Nature’s art and nature’s artists.

Just before the weekend linked May to June, I drove north to see two of my children’s families and to be with Annie on the day of her graduation from high school. Her brother is graduating from college this month, too, so the afternoon barbecue was in his honor as well.

In the northern parts of the state winter was having its last fling all the way until Sunday; only a week before, Pippin had to put off her planting on account of snow, and I drove through a thunderstorm on my way up. When one downpour ended, the wind would blow the pine pollen around wildly, so that while Ivy and I lay on the grass birdwatching into the oak tree, a fine yellow blizzard suddenly whirled above and around us.

I stayed at Pippin’s. The morning of the graduation party, before I piled in the van with their family to drive up into Oregon, Ivy and I took a walk down the road and back. We saw strawberry flowers and the carcasses of wild animals, and some strange natural art.

It appeared that the same pine pollen that was plastered all over my car and lay as yellow dust on Pippin’s iris flowers had fallen on a driveway and then been washed by the rain into an intriguing design. We’ve been trying to imagine who or what prepared the asphalt “canvas” beforehand in such a way that the natural events could form these patterns.

Just a bit later, after Ivy had washed her hair for the party, she and Scout showed me their collection of artwork from the past school year. It was hard to choose which of several dozen pieces to take away on my camera, but here is a little gallery:

mermaid and squid
wolf

Bouquet of flowers including book-, pencil- and butterfly-flowers,
in a detailed and highly narrative and symbolic vase.

Self portraits by Ivy; note the pony tail at left.
Klimt style by Scout

And then, Pippin’s picture of the last storm Saturday evening, and Jamie:

 

I’ll be showing you more of nature’s art in another post, but here’s a bit more human artwork — clever and beautiful use of natural wood — which I saw just as I was leaving town to come home. I put my car in reverse and backed up a hundred feet to the side of the road so I could take this picture for Pom Pom especially, but I know there are lots of other art and mushroom lovers out there.

 

7 thoughts on “Nature’s art and nature’s artists.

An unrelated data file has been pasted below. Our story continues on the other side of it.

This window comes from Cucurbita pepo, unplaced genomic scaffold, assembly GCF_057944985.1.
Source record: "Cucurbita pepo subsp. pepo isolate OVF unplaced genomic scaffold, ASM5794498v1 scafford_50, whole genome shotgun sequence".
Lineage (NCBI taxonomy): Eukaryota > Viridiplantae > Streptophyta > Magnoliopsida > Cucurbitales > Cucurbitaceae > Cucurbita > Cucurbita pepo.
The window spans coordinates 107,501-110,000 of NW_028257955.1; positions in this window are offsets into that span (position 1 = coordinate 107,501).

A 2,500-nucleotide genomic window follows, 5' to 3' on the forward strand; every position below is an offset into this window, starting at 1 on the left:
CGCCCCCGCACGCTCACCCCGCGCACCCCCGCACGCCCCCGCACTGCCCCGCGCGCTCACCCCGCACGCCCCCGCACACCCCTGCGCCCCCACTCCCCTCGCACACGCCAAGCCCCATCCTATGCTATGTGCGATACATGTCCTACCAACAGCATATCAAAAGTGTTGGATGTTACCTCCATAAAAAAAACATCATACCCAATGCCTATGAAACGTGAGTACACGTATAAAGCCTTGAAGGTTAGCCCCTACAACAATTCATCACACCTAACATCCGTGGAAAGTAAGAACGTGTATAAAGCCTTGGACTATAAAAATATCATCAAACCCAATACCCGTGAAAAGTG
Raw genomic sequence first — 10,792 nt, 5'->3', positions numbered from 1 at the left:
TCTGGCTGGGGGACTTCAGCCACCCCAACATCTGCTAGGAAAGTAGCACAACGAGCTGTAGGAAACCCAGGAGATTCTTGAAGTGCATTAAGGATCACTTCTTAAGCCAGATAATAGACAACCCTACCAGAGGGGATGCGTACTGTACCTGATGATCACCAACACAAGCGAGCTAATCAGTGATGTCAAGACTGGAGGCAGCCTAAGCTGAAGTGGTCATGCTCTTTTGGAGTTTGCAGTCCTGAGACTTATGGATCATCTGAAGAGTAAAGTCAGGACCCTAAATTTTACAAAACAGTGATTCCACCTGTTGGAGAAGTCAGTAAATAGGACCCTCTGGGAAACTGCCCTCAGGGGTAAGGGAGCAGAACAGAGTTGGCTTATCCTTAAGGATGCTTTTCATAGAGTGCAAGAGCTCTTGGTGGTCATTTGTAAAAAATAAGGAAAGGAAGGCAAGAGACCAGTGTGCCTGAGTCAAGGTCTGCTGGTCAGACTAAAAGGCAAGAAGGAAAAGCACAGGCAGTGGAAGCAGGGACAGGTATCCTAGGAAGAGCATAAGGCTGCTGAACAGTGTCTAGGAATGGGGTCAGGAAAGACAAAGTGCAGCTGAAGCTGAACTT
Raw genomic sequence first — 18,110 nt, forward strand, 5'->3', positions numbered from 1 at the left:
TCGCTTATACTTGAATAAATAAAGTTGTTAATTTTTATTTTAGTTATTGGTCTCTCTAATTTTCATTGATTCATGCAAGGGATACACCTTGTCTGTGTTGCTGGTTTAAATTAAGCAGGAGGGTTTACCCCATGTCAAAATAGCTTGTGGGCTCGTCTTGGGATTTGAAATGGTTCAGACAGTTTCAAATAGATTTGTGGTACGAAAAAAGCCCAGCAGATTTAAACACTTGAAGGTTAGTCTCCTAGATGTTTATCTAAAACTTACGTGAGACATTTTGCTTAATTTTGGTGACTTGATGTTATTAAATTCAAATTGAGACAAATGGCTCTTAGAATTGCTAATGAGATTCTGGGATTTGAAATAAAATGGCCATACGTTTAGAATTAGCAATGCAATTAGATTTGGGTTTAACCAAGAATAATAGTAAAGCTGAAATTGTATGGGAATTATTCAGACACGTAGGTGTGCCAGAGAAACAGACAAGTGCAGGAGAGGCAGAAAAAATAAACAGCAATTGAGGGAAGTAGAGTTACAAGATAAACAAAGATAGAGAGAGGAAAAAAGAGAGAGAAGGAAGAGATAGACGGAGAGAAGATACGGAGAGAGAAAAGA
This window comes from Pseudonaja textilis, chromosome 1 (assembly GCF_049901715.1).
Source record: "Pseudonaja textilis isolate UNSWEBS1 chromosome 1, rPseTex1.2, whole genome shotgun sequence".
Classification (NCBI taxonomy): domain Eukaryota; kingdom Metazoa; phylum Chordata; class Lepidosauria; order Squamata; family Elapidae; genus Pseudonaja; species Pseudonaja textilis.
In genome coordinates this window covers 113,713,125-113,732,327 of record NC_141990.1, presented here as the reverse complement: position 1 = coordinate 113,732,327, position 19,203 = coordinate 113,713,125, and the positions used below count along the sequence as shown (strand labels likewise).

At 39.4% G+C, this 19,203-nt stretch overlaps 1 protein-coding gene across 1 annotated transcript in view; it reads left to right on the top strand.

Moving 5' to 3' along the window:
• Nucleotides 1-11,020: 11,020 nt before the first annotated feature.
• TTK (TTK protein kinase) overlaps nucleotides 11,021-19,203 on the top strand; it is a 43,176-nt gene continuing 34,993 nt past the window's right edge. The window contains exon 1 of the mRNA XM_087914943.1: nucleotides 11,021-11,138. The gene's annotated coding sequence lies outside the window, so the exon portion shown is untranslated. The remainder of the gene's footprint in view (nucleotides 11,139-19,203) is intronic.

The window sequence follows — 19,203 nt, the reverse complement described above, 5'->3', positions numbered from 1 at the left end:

1. What a beautiful post! I have never heard of pine pollen swirls. This is an incredible gift God has given us, this old planet. I have been shocked and amazed to find real morels growing by the side walk as I have walked the dog. I have dried only 3. I will mix them with less flavorful types and put over pasta. I was a bit leery of picking until I had researched them since I have never seen them in their natural state. But yes they are black morels! They grow under the elms mostly. The incredible amount of rain has risen them up. It sure is fun to keep our nose to the ground and our eyes on the clouds!

    Liked by 1 person

  2. There is such a window into how observant the children are, in their bright artwork. Those wooden mushrooms look quite a bit like the one called Shaggy Mane. Does it feel as if you left in winter and returned in summer?

    I was just “cancelled” for today…so I had liberty to sit here and say a hello comment to you, my friend.

    Liked by 1 person

  3. Those morels are wonderful. Of all the wild foods I miss, those are at the top of the list. Dredged in flour and sauteed in butter? So good!

    As for pollen, you can’t believe how heavy it can be on the waters around here. This is what it looks like on our marina waters.

    Liked by 1 person

  4. That sure was uplifting!! Especially Ivy’s artwork! Wow! And I can see too what a great teacher she has — these remind me of the things my mom used to do with her kids…

    Liked by 1 person

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